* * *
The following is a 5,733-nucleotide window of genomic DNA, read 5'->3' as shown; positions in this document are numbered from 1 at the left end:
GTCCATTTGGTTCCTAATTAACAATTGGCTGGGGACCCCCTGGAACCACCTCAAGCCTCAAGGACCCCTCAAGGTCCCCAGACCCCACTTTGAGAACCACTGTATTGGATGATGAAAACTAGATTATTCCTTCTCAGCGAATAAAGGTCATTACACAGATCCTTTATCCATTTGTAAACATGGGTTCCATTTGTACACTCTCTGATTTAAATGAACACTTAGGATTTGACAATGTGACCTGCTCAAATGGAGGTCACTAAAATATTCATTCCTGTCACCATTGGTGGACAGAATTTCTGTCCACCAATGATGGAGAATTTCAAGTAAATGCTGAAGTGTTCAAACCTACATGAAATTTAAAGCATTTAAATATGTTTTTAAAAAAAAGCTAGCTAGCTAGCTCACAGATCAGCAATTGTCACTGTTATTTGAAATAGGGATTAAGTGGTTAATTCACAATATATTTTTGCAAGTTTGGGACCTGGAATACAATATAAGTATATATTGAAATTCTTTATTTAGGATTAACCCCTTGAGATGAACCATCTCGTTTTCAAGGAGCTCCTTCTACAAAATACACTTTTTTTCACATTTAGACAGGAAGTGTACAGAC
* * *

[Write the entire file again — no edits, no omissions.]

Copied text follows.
The following is a 5,733-nucleotide window of genomic DNA, read 5'->3' as shown; positions in this document are numbered from 1 at the left end:
GTCCATTTGGTTCCTAATTAACAATTGGCTGGGGACCCCCTGGAACCACCTCAAGCCTCAAGGACCCCTCAAGGTCCCCAGACCCCACTTTGAGAACCACTGTATTGGATGATGAAAACTAGATTATTCCTTCTCAGCGAATAAAGGTCATTACACAGATCCTTTATCCATTTGTAAACATGGGTTCCATTTGTACACTCTCTGATTTAAATGAACACTTAGGATTTGACAATGTGACCTGCTCAAATGGAGGTCACTAAAATATTCATTCCTGTCACCATTGGTGGACAGAATTTCTGTCCACCAATGATGGAGAATTTCAAGTAAATGCTGAAGTGTTCAAACCTACATGAAATTTAAAGCATTTAAATATGTTTTTAAAAAAAAGCTAGCTAGCTAGCTCACAGATCAGCAATTGTCACTGTTATTTGAAATAGGGATTAAGTGGTTAATTCACAATATATTTTTGCAAGTTTGGGACCTGGAATACAATATAAGTATATATTGAAATTCTTTATTTAGGATTAACCCCTTGAGATGAACCATCTCGTTTTCAAGGAGCTCCTTCTACAAAATACACTTTTTTTCACATTTAGACAGGAAGTGTACAGAC